UK – Active investment managers are increasingly acting as closet index-trackers, according to a study by performance measurement firm, the WM Company.
The study shows that over 40% of active UK investment houses managing unit trusts actually shadow-track the stock market.
In the past five years, the report shows that more than 40% of active unit trusts show a mean deviation from the benchmark index of between 0 and 3%, while a further 34% of funds deviate from the index by between 3 to 6%.
Three quarters of funds (127 out of 168) failed to beat the FTSE All Share - after charges, over the five years to the end of 2000, the report says.
The WM research analyses UK equity unit trust performance in the UK all companies sector, comparing it with the performance of the FTSE All Share index.
“ The truth is that many fund managers are pocketing the higher fees and just shadowing the stock market – holding a true tracker fund as your core portfolio will be a lot more productive than paying over the odds for the 40% of active funds that are ‘closet tracking’,” says Gordon Maw at Virgin Direct, which commissioned the WM study.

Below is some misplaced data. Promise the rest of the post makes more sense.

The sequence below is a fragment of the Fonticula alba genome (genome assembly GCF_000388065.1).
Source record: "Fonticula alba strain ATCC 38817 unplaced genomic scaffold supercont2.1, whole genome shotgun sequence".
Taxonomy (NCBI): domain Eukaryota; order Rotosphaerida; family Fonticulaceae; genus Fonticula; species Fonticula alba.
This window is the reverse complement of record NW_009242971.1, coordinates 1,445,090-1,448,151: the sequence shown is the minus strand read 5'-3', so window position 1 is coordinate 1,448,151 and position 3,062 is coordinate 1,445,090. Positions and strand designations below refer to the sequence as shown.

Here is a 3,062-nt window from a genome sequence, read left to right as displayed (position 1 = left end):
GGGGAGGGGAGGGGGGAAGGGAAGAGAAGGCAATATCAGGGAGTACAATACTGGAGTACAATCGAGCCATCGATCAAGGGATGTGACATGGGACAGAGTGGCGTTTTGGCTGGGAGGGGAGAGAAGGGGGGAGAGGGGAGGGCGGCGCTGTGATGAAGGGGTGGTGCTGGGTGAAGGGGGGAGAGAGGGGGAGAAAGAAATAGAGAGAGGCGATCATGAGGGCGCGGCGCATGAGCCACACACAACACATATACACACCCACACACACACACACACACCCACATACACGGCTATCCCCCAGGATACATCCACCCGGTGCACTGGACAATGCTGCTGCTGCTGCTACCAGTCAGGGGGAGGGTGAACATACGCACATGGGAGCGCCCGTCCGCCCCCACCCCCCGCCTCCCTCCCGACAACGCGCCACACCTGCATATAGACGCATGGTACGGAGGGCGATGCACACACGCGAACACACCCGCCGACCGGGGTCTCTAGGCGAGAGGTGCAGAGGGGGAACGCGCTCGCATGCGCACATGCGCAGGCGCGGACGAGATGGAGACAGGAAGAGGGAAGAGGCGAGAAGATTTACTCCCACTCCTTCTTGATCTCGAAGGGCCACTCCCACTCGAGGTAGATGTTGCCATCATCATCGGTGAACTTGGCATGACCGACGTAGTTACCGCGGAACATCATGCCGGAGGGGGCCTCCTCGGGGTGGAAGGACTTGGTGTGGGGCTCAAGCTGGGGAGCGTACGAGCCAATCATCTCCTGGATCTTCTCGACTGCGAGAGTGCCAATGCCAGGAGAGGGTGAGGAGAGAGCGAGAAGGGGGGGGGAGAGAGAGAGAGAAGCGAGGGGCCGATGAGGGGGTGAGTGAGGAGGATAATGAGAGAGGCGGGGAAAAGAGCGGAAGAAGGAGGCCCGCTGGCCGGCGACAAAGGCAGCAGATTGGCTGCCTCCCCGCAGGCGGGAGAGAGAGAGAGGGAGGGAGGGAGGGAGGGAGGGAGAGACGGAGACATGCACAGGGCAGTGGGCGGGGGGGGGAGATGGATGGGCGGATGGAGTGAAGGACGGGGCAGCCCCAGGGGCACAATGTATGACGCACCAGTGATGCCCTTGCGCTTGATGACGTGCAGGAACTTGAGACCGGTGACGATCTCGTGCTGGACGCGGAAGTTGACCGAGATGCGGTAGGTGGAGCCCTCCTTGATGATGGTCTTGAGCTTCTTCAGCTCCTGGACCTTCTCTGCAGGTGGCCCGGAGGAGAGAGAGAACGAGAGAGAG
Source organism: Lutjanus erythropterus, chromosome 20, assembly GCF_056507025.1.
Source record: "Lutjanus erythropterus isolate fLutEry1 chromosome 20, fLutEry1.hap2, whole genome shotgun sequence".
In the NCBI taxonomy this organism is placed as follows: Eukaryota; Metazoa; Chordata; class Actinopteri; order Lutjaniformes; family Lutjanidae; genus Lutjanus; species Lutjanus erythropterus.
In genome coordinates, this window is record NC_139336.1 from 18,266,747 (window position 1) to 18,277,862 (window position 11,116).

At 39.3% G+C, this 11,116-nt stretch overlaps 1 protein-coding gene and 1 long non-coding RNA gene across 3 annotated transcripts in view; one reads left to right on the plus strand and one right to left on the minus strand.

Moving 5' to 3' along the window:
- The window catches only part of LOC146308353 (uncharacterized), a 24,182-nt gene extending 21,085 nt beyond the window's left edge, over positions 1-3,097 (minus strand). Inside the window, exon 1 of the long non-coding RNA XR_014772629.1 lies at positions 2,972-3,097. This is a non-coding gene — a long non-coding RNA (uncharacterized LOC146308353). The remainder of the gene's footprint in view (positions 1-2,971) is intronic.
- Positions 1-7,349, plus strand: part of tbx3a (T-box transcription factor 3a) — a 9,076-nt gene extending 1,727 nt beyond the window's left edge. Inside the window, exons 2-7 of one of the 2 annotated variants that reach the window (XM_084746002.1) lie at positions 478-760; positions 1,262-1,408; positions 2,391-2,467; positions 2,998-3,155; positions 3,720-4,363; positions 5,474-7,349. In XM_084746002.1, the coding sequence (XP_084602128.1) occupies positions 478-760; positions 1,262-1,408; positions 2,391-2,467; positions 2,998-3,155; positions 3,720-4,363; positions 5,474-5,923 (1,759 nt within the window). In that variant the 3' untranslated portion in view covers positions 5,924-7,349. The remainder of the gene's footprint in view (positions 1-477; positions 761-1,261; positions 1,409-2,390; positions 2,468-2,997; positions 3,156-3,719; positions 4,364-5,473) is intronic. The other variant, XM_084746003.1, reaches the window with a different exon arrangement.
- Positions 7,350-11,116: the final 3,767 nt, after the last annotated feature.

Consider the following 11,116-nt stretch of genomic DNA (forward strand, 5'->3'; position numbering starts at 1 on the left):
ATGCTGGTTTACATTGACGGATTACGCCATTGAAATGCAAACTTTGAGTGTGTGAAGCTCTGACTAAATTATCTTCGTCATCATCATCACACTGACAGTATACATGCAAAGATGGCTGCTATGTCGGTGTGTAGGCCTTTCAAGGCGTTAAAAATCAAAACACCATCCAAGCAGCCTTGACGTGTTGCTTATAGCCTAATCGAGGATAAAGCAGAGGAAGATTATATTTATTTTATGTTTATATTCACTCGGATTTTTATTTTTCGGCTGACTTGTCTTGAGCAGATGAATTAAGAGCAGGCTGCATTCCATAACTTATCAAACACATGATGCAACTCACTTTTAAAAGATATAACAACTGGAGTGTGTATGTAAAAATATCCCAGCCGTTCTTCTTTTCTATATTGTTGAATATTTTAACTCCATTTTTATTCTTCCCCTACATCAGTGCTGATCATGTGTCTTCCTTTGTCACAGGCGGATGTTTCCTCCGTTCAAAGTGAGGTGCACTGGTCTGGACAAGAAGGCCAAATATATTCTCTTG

Over the last 20 years the top performing trust achieved an annualised period return of 20.4% per annum, while the poorest returned 12% a year.
Furthermore, the FTSE All Share index return (16% a year) over the full 20-year annualised period is in the top quartile of trust returns.
Of the 55 funds with a full 20 years of data 11 outperformed the index after costs, and 13 before costs, says the report.
The report is the third from WM Company, comparing equity unit trusts.